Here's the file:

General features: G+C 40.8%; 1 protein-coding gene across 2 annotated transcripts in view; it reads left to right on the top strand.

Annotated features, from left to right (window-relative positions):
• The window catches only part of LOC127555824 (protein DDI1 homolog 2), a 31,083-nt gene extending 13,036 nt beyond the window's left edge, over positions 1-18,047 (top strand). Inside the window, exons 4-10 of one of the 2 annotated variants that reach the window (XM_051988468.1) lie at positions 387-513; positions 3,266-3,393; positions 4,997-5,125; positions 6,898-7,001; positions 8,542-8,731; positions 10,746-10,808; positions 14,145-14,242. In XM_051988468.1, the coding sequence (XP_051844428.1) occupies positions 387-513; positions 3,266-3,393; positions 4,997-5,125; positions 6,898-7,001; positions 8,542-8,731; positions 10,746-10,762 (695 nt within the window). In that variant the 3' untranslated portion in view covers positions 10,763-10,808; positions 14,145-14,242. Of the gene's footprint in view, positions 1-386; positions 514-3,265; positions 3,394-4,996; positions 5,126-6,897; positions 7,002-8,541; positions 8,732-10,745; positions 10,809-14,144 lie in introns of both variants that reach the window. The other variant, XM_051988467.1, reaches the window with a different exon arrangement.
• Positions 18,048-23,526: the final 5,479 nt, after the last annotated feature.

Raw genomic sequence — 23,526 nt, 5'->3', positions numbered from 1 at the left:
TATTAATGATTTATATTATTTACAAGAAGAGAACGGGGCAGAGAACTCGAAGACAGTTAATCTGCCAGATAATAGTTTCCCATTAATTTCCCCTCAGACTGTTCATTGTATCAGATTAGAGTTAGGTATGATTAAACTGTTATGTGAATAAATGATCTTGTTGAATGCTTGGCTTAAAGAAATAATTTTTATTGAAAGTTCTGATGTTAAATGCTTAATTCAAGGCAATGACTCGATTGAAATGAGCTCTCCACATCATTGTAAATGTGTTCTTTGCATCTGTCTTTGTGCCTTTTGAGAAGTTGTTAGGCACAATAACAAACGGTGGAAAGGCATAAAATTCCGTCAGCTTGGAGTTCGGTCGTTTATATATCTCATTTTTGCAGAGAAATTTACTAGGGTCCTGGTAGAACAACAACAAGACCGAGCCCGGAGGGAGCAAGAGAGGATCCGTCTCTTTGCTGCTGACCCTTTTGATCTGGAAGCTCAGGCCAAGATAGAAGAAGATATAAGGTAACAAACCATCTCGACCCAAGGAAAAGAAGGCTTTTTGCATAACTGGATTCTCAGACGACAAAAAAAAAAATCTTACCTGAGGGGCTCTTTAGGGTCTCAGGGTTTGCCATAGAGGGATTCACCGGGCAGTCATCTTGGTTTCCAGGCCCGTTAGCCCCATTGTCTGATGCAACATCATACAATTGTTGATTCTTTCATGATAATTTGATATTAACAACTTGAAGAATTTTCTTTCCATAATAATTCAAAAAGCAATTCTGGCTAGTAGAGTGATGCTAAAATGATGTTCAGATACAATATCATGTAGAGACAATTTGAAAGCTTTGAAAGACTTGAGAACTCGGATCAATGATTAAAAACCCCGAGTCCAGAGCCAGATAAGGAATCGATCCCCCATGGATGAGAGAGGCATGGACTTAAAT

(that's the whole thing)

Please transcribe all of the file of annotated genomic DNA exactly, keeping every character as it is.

General features: G+C 40.8%; 1 protein-coding gene across 2 annotated transcripts in view; it reads left to right on the top strand.

Annotated features, from left to right (window-relative positions):
• The window catches only part of LOC127555824 (protein DDI1 homolog 2), a 31,083-nt gene extending 13,036 nt beyond the window's left edge, over positions 1-18,047 (top strand). Inside the window, exons 4-10 of one of the 2 annotated variants that reach the window (XM_051988468.1) lie at positions 387-513; positions 3,266-3,393; positions 4,997-5,125; positions 6,898-7,001; positions 8,542-8,731; positions 10,746-10,808; positions 14,145-14,242. In XM_051988468.1, the coding sequence (XP_051844428.1) occupies positions 387-513; positions 3,266-3,393; positions 4,997-5,125; positions 6,898-7,001; positions 8,542-8,731; positions 10,746-10,762 (695 nt within the window). In that variant the 3' untranslated portion in view covers positions 10,763-10,808; positions 14,145-14,242. Of the gene's footprint in view, positions 1-386; positions 514-3,265; positions 3,394-4,996; positions 5,126-6,897; positions 7,002-8,541; positions 8,732-10,745; positions 10,809-14,144 lie in introns of both variants that reach the window. The other variant, XM_051988467.1, reaches the window with a different exon arrangement.
• Positions 18,048-23,526: the final 5,479 nt, after the last annotated feature.

Raw genomic sequence — 23,526 nt, 5'->3', positions numbered from 1 at the left:
TATTAATGATTTATATTATTTACAAGAAGAGAACGGGGCAGAGAACTCGAAGACAGTTAATCTGCCAGATAATAGTTTCCCATTAATTTCCCCTCAGACTGTTCATTGTATCAGATTAGAGTTAGGTATGATTAAACTGTTATGTGAATAAATGATCTTGTTGAATGCTTGGCTTAAAGAAATAATTTTTATTGAAAGTTCTGATGTTAAATGCTTAATTCAAGGCAATGACTCGATTGAAATGAGCTCTCCACATCATTGTAAATGTGTTCTTTGCATCTGTCTTTGTGCCTTTTGAGAAGTTGTTAGGCACAATAACAAACGGTGGAAAGGCATAAAATTCCGTCAGCTTGGAGTTCGGTCGTTTATATATCTCATTTTTGCAGAGAAATTTACTAGGGTCCTGGTAGAACAACAACAAGACCGAGCCCGGAGGGAGCAAGAGAGGATCCGTCTCTTTGCTGCTGACCCTTTTGATCTGGAAGCTCAGGCCAAGATAGAAGAAGATATAAGGTAACAAACCATCTCGACCCAAGGAAAAGAAGGCTTTTTGCATAACTGGATTCTCAGACGACAAAAAAAAAAATCTTACCTGAGGGGCTCTTTAGGGTCTCAGGGTTTGCCATAGAGGGATTCACCGGGCAGTCATCTTGGTTTCCAGGCCCGTTAGCCCCATTGTCTGATGCAACATCATACAATTGTTGATTCTTTCATGATAATTTGATATTAACAACTTGAAGAATTTTCTTTCCATAATAATTCAAAAAGCAATTCTGGCTAGTAGAGTGATGCTAAAATGATGTTCAGATACAATATCATGTAGAGACAATTTGAAAGCTTTGAAAGACTTGAGAACTCGGATCAATGATTAAAAACCCCGAGTCCAGAGCCAGATAAGGAATCGATCCCCCATGGATGAGAGAGGCATGGACTTAAAT